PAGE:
The school where my eldest daughter teaches English had a snow day today. I was delighted when she invited me to join her and her boyfriend for lunch on her unexpected 'day off'. On the way home from our Burger and Coffee at the local Wetherpsoons, a perfect snowflake landed on her black coat. It lasted just long enough for us to admire its intricate beauty before melting into a tiny wet spot.
It got me wondering if I could possibly capture that beauty on camera using the primitive equipment at my disposal. So, armed with a small piece of black paper and my Panasonic Lumix DMC-TZ8 with its Macro Zoom function, I set about my Snowflake Experiment.
It would have been easier to collect my tiny subject if I had had the idea when it was still snowing with any conviction. As it was, the very occasional flake drifted lazily from the sky, and mostly avoided my attempts to encourage them to land on my paper. When I did get lucky, they would melt before I could switch from 'catch' mode to 'photograph' mode. Painfully cold fingers were not that adept at holding the camera still, framing or focusing. The result was a lot of blurry nonsense.
I did manage a couple of shots that came close to what I was trying to achieve.
If I had been a fraction of a second quicker, this could have been a spectacular example of the complex symmetry that make snowflakes so beautiful instead of a ghostly wet shadow of its former glory.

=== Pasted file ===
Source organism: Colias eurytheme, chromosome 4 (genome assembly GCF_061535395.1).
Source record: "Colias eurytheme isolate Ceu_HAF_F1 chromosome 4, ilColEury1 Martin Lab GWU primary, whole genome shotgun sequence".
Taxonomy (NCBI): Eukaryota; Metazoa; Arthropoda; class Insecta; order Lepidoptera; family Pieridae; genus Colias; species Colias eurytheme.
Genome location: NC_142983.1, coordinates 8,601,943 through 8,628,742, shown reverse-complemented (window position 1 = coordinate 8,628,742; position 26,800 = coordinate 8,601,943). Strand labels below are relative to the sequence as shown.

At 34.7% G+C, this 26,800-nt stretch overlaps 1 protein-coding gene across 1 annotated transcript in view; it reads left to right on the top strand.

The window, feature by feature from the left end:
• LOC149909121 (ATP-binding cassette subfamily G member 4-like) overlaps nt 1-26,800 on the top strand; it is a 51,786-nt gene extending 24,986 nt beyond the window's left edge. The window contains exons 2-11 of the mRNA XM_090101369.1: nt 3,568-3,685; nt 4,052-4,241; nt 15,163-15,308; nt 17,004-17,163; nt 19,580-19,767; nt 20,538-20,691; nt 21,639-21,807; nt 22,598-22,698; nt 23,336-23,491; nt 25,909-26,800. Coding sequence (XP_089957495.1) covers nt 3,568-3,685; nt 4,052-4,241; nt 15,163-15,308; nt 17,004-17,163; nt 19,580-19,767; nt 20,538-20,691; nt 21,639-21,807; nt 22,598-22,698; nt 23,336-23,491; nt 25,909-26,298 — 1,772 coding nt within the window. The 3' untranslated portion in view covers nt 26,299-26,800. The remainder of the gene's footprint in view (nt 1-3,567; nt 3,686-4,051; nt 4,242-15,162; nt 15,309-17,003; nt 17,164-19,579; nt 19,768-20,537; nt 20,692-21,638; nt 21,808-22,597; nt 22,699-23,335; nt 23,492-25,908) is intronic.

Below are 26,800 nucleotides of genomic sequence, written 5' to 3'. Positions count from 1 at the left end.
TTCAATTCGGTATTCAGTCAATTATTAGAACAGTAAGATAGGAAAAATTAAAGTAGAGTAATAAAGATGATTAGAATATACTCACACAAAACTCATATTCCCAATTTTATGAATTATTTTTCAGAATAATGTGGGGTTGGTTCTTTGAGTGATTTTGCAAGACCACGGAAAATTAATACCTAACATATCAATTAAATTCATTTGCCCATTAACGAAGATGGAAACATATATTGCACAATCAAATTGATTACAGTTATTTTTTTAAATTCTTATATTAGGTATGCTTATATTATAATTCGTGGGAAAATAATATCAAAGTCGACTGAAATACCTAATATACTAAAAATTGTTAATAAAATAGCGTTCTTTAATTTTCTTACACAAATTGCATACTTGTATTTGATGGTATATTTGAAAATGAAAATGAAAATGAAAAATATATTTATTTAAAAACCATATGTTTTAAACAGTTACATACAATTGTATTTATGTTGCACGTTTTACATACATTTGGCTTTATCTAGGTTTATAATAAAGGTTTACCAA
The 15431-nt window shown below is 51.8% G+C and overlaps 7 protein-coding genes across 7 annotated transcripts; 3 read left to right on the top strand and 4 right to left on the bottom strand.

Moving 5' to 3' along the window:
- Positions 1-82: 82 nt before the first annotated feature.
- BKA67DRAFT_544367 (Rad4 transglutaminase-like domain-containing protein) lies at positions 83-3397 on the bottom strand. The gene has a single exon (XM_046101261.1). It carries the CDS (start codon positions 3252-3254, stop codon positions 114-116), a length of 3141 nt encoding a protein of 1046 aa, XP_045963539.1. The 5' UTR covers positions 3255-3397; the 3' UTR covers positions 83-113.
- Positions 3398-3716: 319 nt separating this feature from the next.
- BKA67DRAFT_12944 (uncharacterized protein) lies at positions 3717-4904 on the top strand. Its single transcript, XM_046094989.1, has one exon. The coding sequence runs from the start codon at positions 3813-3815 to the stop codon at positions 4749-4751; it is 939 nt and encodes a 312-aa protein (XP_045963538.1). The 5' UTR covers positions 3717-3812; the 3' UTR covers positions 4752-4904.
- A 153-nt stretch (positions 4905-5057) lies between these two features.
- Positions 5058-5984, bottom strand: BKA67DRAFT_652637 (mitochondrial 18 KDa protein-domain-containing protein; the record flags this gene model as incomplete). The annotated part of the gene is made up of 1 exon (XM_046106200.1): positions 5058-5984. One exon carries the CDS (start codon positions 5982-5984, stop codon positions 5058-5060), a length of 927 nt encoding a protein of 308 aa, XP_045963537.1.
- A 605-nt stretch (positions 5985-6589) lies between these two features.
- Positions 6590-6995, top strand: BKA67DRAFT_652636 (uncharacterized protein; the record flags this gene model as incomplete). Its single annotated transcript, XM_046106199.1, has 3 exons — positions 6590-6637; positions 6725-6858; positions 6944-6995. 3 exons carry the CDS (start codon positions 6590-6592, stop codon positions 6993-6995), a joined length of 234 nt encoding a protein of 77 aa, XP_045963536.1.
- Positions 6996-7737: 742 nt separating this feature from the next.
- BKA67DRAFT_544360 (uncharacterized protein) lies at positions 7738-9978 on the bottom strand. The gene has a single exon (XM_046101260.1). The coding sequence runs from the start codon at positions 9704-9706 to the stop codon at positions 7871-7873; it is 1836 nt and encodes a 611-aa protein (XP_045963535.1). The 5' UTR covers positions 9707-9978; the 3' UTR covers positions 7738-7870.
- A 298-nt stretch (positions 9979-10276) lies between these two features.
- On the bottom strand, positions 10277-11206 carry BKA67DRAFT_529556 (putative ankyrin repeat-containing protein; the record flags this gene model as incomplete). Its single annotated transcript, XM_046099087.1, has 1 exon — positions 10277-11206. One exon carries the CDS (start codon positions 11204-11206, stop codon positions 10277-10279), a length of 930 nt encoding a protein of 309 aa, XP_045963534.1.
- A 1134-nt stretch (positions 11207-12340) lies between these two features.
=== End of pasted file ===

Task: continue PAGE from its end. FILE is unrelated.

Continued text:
My second example was spoiled by the fact that it was not a single snowflake (which presumably is why it didn't melt as rapidly).
As experiments go, it wasn't a resounding success. I should perhaps leave it to the experts. However, concentrating on one tiny snowflake at a time as I was gave me a totally different perspective on the snow. It is mind boggling when you consider the vast numbers of these fragile ice crystals it takes to make a snowman.... and to wreak the havoc it does.
I am looking beyond my computer screen and out of the window in my study. I can see some perfect specimens falling gently towards the ground - teasing me. I feel the strong urge to grab my wellies, black paper and camera and commence The Snowflake Experiment - Take 2!
I really should learn to control my urges.